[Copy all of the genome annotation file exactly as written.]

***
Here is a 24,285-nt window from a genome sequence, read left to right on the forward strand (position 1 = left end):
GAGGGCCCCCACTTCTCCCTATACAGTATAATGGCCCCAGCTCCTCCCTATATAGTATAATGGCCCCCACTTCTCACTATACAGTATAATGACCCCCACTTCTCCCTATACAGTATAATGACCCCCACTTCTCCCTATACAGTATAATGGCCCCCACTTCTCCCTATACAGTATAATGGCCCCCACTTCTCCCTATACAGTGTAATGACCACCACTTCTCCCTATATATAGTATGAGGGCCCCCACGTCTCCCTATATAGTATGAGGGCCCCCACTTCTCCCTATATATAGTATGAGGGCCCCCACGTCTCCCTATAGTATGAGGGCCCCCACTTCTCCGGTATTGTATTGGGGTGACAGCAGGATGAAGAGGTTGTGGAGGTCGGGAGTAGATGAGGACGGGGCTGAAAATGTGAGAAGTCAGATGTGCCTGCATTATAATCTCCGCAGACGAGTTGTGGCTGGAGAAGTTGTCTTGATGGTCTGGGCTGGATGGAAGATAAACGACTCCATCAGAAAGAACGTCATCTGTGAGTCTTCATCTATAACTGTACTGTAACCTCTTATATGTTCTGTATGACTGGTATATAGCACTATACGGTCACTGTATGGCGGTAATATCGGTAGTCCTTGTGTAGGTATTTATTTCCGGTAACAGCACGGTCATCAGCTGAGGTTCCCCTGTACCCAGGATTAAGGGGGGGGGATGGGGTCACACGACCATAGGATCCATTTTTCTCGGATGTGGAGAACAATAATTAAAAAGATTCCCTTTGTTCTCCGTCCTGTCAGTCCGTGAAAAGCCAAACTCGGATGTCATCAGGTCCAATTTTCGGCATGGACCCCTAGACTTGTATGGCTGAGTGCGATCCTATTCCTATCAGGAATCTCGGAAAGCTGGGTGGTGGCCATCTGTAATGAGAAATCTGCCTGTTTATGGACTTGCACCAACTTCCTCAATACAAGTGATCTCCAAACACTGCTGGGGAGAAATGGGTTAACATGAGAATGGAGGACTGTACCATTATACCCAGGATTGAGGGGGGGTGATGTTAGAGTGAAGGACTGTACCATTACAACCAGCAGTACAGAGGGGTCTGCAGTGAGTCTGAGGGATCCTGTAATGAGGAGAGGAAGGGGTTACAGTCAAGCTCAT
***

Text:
Here is a 24,285-nt window from a genome sequence, read left to right on the forward strand (position 1 = left end):
GAGGGCCCCCACTTCTCCCTATACAGTATAATGGCCCCAGCTCCTCCCTATATAGTATAATGGCCCCCACTTCTCACTATACAGTATAATGACCCCCACTTCTCCCTATACAGTATAATGACCCCCACTTCTCCCTATACAGTATAATGGCCCCCACTTCTCCCTATACAGTATAATGGCCCCCACTTCTCCCTATACAGTGTAATGACCACCACTTCTCCCTATATATAGTATGAGGGCCCCCACGTCTCCCTATATAGTATGAGGGCCCCCACTTCTCCCTATATATAGTATGAGGGCCCCCACGTCTCCCTATAGTATGAGGGCCCCCACTTCTCCGGTATTGTATTGGGGTGACAGCAGGATGAAGAGGTTGTGGAGGTCGGGAGTAGATGAGGACGGGGCTGAAAATGTGAGAAGTCAGATGTGCCTGCATTATAATCTCCGCAGACGAGTTGTGGCTGGAGAAGTTGTCTTGATGGTCTGGGCTGGATGGAAGATAAACGACTCCATCAGAAAGAACGTCATCTGTGAGTCTTCATCTATAACTGTACTGTAACCTCTTATATGTTCTGTATGACTGGTATATAGCACTATACGGTCACTGTATGGCGGTAATATCGGTAGTCCTTGTGTAGGTATTTATTTCCGGTAACAGCACGGTCATCAGCTGAGGTTCCCCTGTACCCAGGATTAAGGGGGGGGGATGGGGTCACACGACCATAGGATCCATTTTTCTCGGATGTGGAGAACAATAATTAAAAAGATTCCCTTTGTTCTCCGTCCTGTCAGTCCGTGAAAAGCCAAACTCGGATGTCATCAGGTCCAATTTTCGGCATGGACCCCTAGACTTGTATGGCTGAGTGCGATCCTATTCCTATCAGGAATCTCGGAAAGCTGGGTGGTGGCCATCTGTAATGAGAAATCTGCCTGTTTATGGACTTGCACCAACTTCCTCAATACAAGTGATCTCCAAACACTGCTGGGGAGAAATGGGTTAACATGAGAATGGAGGACTGTACCATTATACCCAGGATTGAGGGGGGGTGATGTTAGAGTGAAGGACTGTACCATTACAACCAGCAGTACAGAGGGGTCTGCAGTGAGTCTGAGGGATCCTGTAATGAGGAGAGGAAGGGGTTACAGTCAAGCTCAT